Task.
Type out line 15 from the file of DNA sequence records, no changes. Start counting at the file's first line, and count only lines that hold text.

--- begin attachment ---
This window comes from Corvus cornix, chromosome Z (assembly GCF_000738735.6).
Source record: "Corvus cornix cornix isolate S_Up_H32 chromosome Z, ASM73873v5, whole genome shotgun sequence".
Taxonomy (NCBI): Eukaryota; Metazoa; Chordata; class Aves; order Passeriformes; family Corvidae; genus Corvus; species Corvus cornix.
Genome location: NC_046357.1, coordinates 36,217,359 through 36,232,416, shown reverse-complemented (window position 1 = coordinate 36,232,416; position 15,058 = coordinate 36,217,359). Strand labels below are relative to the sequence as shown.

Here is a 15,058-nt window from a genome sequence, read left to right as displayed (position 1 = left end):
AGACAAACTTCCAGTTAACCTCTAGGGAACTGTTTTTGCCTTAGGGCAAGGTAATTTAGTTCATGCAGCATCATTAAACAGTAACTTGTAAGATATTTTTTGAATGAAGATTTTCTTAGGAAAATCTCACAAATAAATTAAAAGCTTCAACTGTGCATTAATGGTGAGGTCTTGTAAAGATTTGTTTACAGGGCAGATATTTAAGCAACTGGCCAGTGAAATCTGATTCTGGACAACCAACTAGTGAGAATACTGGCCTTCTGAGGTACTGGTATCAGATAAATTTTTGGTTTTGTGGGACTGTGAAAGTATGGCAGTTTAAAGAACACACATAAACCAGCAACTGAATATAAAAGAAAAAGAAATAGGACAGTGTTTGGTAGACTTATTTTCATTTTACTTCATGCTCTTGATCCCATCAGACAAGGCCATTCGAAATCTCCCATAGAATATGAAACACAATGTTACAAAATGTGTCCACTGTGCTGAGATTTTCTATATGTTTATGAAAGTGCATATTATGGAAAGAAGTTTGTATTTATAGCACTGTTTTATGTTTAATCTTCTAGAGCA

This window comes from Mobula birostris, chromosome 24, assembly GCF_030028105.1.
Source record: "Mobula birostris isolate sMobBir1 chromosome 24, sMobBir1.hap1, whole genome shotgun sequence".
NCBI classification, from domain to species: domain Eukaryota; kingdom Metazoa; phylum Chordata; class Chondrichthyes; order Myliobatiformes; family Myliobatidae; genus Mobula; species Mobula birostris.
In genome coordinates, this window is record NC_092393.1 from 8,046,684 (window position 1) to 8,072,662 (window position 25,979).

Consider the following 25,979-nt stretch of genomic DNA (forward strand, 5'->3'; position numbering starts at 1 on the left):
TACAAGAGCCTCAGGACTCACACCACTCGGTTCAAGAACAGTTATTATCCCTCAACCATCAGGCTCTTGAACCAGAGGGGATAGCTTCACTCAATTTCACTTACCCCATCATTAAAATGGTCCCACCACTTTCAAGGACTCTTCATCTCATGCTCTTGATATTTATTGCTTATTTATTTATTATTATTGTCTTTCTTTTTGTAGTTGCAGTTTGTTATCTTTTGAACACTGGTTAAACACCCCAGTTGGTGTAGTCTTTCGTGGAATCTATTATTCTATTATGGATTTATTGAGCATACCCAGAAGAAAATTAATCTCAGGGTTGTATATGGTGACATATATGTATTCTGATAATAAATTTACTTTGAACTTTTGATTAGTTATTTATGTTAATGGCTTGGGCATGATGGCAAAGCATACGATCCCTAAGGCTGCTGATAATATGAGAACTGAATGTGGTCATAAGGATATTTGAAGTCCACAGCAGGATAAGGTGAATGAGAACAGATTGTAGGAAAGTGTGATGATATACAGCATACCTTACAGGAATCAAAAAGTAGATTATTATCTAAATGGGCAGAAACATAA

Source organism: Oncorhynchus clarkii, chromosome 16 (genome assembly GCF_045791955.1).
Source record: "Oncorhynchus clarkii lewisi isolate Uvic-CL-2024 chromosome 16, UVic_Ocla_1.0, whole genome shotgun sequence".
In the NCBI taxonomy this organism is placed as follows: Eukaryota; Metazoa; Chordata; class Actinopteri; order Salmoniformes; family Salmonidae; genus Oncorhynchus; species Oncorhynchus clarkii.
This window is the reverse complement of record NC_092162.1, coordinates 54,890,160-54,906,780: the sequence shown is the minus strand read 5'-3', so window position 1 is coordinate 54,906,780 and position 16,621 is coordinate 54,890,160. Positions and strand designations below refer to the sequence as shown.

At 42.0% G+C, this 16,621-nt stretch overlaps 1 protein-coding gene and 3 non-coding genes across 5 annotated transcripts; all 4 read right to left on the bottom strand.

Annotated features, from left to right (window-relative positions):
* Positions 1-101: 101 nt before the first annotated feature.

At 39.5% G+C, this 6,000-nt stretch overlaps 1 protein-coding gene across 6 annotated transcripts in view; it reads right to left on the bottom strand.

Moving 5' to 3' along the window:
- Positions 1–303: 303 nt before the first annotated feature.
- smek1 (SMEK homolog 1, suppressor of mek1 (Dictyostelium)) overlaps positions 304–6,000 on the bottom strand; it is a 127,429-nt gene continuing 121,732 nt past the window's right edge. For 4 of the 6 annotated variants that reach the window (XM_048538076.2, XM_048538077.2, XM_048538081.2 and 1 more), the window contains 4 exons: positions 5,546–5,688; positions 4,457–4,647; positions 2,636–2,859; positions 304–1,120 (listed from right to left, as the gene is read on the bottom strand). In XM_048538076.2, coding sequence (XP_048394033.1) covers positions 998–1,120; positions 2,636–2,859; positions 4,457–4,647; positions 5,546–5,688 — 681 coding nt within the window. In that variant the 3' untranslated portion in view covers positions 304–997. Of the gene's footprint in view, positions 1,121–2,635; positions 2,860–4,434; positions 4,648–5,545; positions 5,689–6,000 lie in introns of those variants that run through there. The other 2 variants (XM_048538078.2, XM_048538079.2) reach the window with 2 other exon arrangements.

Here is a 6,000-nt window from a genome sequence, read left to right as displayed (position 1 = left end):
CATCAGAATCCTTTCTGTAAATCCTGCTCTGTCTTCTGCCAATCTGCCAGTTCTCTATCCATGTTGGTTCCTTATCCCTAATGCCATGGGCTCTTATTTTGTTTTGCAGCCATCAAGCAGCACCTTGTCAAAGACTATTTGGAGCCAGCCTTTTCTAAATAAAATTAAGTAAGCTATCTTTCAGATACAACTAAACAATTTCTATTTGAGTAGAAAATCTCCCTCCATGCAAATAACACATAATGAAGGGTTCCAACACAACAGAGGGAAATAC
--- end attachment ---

In the NCBI taxonomy this organism is placed as follows: Eukaryota; Metazoa; Chordata; class Actinopteri; order Salmoniformes; family Salmonidae; genus Oncorhynchus; species Oncorhynchus clarkii.